Sometimes you come across a source, use it for one or a few personas, and forget it. Then you come across another persona who happens to be in the same source. Are you duplicating your research? Yes, no? Maybe.
It seems to me to be a good idea to re-visit sources that you’ve used in the past, like when you find an apparently unrelated persona. Revisiting the folks that you’ve already gotten out of that source enables you to pick up any details you may have missed the first time around.
Revisiting that source for previously discovered and newly discovered people allows you to strengthen their relationships, not only to you, but also between them.
A recent example in my research is about the Booth family of Connecticut as documented by Donald Lines Jacobus in the 1950s.
On the Booth family in Lenox, Massachusetts, I found that Lemuel and Mehetabel had eight children, including Josiah and Philo, six of whom are not referenced in the Jacobus genealogy of the family. While this line of ancestors was not the thrust of the genealogy, it seems odd that Jacobus didn’t know about the six kids.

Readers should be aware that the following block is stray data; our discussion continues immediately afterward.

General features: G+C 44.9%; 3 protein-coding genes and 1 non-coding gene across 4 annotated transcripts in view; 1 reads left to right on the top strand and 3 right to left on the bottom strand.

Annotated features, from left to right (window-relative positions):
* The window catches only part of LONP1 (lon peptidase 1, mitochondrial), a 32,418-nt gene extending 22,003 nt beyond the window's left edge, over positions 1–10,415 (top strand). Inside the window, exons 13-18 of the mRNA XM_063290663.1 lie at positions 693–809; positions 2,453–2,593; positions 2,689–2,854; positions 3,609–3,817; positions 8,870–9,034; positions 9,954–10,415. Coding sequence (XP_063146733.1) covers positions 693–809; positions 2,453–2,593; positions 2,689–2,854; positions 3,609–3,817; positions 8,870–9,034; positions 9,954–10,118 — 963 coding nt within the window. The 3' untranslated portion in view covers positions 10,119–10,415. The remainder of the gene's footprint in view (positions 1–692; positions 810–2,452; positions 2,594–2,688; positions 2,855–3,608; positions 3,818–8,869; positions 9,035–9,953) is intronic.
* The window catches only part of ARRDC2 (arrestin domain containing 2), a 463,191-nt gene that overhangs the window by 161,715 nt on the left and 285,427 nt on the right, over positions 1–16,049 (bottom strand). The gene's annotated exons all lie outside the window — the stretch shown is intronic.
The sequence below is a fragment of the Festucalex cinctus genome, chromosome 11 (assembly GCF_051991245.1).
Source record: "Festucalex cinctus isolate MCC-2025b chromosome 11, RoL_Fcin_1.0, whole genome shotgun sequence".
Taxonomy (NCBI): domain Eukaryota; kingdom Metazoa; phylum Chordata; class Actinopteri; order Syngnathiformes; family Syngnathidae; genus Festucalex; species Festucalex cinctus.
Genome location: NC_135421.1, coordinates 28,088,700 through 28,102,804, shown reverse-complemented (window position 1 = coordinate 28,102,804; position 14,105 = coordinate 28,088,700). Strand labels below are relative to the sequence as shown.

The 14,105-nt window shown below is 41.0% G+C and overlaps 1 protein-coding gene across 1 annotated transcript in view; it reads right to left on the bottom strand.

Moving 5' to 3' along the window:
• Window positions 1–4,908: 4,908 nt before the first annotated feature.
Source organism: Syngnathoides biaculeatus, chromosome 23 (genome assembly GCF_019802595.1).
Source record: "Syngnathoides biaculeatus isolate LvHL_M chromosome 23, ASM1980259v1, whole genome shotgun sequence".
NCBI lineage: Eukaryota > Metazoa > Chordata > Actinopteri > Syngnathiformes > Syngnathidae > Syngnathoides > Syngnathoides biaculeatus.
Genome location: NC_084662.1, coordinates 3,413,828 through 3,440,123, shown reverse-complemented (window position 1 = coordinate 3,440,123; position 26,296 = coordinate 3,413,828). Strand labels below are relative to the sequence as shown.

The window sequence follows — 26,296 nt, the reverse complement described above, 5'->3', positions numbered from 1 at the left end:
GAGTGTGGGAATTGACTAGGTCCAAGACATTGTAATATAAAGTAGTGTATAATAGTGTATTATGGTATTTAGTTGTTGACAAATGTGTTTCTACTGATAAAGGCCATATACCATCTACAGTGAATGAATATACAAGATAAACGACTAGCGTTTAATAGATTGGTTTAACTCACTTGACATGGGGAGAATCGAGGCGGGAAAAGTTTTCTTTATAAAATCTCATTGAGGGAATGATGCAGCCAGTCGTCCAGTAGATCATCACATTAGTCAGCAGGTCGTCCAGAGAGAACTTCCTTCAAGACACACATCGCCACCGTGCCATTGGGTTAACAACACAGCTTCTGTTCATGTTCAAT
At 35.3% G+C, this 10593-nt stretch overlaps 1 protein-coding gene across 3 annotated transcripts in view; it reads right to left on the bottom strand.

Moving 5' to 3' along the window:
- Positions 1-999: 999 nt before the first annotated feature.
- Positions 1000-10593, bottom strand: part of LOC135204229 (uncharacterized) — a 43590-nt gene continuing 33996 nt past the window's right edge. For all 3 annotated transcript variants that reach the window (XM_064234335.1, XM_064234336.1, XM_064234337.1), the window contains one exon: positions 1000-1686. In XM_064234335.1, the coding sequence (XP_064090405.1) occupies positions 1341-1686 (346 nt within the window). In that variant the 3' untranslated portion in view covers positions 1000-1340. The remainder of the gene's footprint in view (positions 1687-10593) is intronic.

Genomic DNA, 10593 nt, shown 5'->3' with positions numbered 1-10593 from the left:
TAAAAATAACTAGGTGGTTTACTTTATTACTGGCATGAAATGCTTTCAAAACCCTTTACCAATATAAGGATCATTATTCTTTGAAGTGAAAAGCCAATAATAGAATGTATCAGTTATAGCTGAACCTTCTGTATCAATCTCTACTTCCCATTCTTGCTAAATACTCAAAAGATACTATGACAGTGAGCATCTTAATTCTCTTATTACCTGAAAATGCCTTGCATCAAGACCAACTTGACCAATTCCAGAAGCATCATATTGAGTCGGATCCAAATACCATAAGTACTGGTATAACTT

The omission of such a large number of children shows that even a prominent genealogist can leave things out, or undone. Loose ends like this are the responsibility of later genealogists, to tie up and close some doors to possible incorrect information that might be circulating either in print or on the Internet.
Checking one’s own work (research) in this way improves your future work and provides a good exercise in checking the veracity of others’ work. Had I not followed on the statement in Jacobus about the family being in Lenox, I would not have found six descendants, or relatives, let alone the exact date of birth of Philo.
The evidence the Lenox records provides, though, seems to show that Philo was born in Massachusetts, and not Connecticut as other evidence suggests. The 1850 U. S. Census says that he was born in Connecticut, a probably direct statement, rather than implied as the Lenox record is. Which was it?
© 2012 N. P. Maling — Sea Genes – Family History & Genealogy Research